Sophie Fordham obtained a BA (Hons) in Fine Art and Printmaking at Cheltenham Art College in 1996. Her semi-abstract and figurative images, which evolve from memories, stories and experiences, explore a sense of belonging. She has exhibited widely in group shows throughout Devon and Cornwall.
Artist potter with Bernard LEACH 1932-34, who gained his skills at the Minton Pottery during an eight-year apprenticeship from the age of fourteen.
In 1932 he was persuaded to join the Leach Pottery by the writer and critic Herbert Read, and in 1934 he left to take over from David LEACH at the Dartington Pottery, Skinners Bridge, Devon, and to teach at Dartington Hall School. He gradually realised that production throwing held no interest for him and he resolved never again to make two pots alike, an attitude he sustained throughout the remainder of his life.
Chris began his art career as an illustrator in a publisher's studio after studying art and graphics in Bristol. He is a self- taught watercolour painter, constantly trying to extend and add to his skills in water-based media. He has exhibited on numerous occasions with the Royal Watercolour Society and the Royal Institute of Painters in Watercolour.
He endeavours to re-appraise his style and technique on a regular basis and this has led him towards a mixed-media approach to his work, combining watercolour, acrylic, pastel and gouache. He is exhilarated by colour and surface and enjoys creating textured layers of dry-brushed colour that allow hints of complementary hue to glow through, thus creating an exciting surface of scattered, broken colour.
He specialises in landscape subjects, exploring the themes of man-made alongside the organic: buildings by water; structure emerging from a rocky cliff, sometimes with figures contributing to this theme, inhabiting the middle ground between buidings and the wildness of nature. He is inspired by downland, coastal scenes of the UK and the Mediterranean, cafe life and townscapes. He tries to capture the sense of a place at a specific moment, season or time of day, always endeavouring to bring passion and immediacy to his work.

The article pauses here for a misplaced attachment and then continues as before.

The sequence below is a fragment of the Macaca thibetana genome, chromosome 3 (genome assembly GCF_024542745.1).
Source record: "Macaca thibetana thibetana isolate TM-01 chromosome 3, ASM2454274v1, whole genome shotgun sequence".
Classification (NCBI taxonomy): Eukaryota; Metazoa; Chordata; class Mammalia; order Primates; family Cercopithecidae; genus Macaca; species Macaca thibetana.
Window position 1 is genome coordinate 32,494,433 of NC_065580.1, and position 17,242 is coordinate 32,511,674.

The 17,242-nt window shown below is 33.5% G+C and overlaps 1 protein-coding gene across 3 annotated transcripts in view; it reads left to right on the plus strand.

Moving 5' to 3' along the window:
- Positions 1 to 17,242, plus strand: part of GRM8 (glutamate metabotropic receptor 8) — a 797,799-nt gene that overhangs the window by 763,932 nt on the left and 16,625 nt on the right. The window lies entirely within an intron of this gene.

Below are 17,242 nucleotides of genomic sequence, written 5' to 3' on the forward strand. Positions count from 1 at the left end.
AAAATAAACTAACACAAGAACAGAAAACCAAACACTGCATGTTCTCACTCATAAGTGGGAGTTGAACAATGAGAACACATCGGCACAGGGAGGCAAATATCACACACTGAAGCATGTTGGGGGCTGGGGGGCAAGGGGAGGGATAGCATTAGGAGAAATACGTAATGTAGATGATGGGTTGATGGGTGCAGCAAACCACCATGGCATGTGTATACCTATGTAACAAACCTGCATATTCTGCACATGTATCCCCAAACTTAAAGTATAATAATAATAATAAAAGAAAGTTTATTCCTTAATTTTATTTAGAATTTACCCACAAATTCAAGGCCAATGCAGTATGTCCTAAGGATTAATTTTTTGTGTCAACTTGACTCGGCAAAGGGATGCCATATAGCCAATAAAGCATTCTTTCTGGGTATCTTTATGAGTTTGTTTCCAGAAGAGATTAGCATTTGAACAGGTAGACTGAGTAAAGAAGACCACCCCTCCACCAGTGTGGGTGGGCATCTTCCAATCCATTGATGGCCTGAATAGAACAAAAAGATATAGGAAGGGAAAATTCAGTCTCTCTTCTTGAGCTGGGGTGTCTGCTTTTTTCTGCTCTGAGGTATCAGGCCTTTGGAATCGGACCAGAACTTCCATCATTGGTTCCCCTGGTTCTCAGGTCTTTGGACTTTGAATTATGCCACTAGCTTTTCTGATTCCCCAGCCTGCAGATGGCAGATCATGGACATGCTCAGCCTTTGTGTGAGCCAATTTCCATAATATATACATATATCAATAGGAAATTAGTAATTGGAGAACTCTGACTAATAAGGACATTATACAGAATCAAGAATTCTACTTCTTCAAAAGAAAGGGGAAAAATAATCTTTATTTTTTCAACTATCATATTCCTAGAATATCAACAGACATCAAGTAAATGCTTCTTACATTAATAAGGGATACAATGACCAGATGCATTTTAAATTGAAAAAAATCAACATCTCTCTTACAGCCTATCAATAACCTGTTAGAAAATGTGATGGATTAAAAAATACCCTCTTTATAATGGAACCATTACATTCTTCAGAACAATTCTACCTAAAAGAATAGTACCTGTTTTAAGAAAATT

Chris was awarded the prestigious F DONALD BLAKE AWARD for a contemporary watercolour by the LINCOLN JOYCE gallery in 2006 at the RI spring exhibition and also THE MATT BRUCE MEMORIAL AWARD for light and colour at the 2007 RI exhibition.
The artist studied at the Slade (1905-08). In 1909 he was signed in as a guest at the St Ives Arts Club by John DOUGLAS, but did not settle down to live in Cornwall until after WWI, when he arrived with his wife Katherine (aka 'Ka', nee Cox, a friend of Virginia Woolf, the novelist.)
At first they rented, then purchased, 'Eagle's Nest' at Zennor, the former home of the ANDREWS-WESTLAKE family. Here he built his own studio and constructed a wondrous garden in what was surely 'the windiest' space in Britain, open as it was to the sea beyond. He did not practice art full time, working for the League of Nations and other international causes. A chalk portrait of William Bateson, the Biologist was drawn by Will Forster in 1923, and is in the National Portrait Gallery.
No details are extant about this artist or his work, but he is listed as exhibiting at NAG in 1909.
See Mrs Cecilia ELWES
This is a correction to Hardie 2009 of entry for Mr C Forsythe.